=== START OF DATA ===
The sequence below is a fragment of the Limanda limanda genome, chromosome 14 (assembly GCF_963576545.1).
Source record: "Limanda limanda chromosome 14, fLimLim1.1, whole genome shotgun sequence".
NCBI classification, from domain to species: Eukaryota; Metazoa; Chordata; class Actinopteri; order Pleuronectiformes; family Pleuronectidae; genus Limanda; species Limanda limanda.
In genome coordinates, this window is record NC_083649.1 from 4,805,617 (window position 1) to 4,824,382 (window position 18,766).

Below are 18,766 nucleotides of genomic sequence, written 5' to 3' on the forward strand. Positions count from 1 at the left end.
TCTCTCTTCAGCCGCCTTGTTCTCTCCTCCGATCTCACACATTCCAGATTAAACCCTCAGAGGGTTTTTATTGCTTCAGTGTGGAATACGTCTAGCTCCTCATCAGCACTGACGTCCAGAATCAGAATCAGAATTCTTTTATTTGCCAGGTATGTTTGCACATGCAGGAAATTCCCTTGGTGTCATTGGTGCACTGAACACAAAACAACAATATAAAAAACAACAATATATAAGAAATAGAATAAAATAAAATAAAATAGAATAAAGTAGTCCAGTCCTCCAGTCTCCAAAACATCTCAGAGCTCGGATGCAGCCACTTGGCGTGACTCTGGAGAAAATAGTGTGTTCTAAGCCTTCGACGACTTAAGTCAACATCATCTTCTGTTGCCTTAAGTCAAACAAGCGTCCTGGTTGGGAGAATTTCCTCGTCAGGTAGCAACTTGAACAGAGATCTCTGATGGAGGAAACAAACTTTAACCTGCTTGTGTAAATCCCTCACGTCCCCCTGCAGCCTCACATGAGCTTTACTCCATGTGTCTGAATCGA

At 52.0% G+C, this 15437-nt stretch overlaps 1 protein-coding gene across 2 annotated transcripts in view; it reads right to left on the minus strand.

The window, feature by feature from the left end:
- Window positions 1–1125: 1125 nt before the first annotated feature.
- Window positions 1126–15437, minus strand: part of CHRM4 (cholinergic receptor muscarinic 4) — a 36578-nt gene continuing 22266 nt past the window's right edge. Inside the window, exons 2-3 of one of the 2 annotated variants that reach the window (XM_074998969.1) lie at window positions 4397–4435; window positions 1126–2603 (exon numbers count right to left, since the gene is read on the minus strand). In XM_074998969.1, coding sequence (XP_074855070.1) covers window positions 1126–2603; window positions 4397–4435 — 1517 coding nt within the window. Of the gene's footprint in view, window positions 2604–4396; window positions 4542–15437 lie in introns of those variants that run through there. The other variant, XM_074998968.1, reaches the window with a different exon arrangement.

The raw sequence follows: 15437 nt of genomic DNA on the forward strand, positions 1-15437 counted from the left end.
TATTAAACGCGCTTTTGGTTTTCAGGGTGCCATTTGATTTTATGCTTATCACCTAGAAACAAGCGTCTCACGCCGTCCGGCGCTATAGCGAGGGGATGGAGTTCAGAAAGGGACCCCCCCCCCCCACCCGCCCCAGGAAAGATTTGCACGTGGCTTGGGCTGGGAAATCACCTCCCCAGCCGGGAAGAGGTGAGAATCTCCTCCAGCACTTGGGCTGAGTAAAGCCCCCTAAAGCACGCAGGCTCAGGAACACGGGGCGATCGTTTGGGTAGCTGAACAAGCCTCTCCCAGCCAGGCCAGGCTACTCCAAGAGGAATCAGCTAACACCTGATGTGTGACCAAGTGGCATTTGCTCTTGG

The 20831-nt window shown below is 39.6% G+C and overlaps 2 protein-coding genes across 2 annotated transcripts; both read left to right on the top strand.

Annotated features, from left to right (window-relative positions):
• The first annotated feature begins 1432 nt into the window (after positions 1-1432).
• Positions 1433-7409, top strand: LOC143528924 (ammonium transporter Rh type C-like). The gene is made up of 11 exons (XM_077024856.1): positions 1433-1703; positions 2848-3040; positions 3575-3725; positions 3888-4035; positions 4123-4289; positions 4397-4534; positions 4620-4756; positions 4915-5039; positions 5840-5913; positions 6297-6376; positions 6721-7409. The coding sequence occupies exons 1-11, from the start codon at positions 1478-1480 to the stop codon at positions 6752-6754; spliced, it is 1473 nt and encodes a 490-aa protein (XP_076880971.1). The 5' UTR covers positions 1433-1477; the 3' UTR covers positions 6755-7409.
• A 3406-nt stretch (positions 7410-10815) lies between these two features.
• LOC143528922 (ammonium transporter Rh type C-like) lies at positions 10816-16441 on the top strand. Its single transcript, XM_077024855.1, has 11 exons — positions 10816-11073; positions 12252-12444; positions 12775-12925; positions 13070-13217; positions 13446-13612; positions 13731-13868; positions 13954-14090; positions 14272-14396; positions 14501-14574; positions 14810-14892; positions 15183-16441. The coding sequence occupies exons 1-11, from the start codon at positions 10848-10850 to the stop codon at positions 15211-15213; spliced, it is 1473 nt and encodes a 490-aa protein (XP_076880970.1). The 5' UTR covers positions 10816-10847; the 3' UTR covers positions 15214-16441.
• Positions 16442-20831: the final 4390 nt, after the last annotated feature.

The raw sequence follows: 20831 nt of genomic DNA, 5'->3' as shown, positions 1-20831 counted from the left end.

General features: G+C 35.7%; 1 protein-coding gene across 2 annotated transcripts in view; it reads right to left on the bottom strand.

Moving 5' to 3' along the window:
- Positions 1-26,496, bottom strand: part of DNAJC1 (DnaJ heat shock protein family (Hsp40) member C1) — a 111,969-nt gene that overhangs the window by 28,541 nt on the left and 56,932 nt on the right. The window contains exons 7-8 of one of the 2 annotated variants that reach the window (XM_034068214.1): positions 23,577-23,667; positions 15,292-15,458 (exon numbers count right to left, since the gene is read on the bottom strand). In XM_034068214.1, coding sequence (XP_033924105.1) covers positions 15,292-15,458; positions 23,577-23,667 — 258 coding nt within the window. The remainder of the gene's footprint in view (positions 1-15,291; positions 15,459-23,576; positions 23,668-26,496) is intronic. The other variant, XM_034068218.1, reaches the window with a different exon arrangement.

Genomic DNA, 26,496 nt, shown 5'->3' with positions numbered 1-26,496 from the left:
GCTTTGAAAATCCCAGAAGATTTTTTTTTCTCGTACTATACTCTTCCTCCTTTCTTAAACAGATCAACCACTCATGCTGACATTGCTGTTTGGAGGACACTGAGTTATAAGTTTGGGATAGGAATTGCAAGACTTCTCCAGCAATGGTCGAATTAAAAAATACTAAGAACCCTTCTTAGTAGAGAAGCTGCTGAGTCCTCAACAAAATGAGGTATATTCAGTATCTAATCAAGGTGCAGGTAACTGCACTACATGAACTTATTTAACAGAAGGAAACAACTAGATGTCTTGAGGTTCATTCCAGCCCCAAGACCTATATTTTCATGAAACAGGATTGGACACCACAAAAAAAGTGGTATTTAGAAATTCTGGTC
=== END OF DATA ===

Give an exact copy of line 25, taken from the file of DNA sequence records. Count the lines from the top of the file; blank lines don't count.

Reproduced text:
GCTTTGAAAATCCCAGAAGATTTTTTTTTCTCGTACTATACTCTTCCTCCTTTCTTAAACAGATCAACCACTCATGCTGACATTGCTGTTTGGAGGACACTGAGTTATAAGTTTGGGATAGGAATTGCAAGACTTCTCCAGCAATGGTCGAATTAAAAAATACTAAGAACCCTTCTTAGTAGAGAAGCTGCTGAGTCCTCAACAAAATGAGGTATATTCAGTATCTAATCAAGGTGCAGGTAACTGCACTACATGAACTTATTTAACAGAAGGAAACAACTAGATGTCTTGAGGTTCATTCCAGCCCCAAGACCTATATTTTCATGAAACAGGATTGGACACCACAAAAAAAGTGGTATTTAGAAATTCTGGTC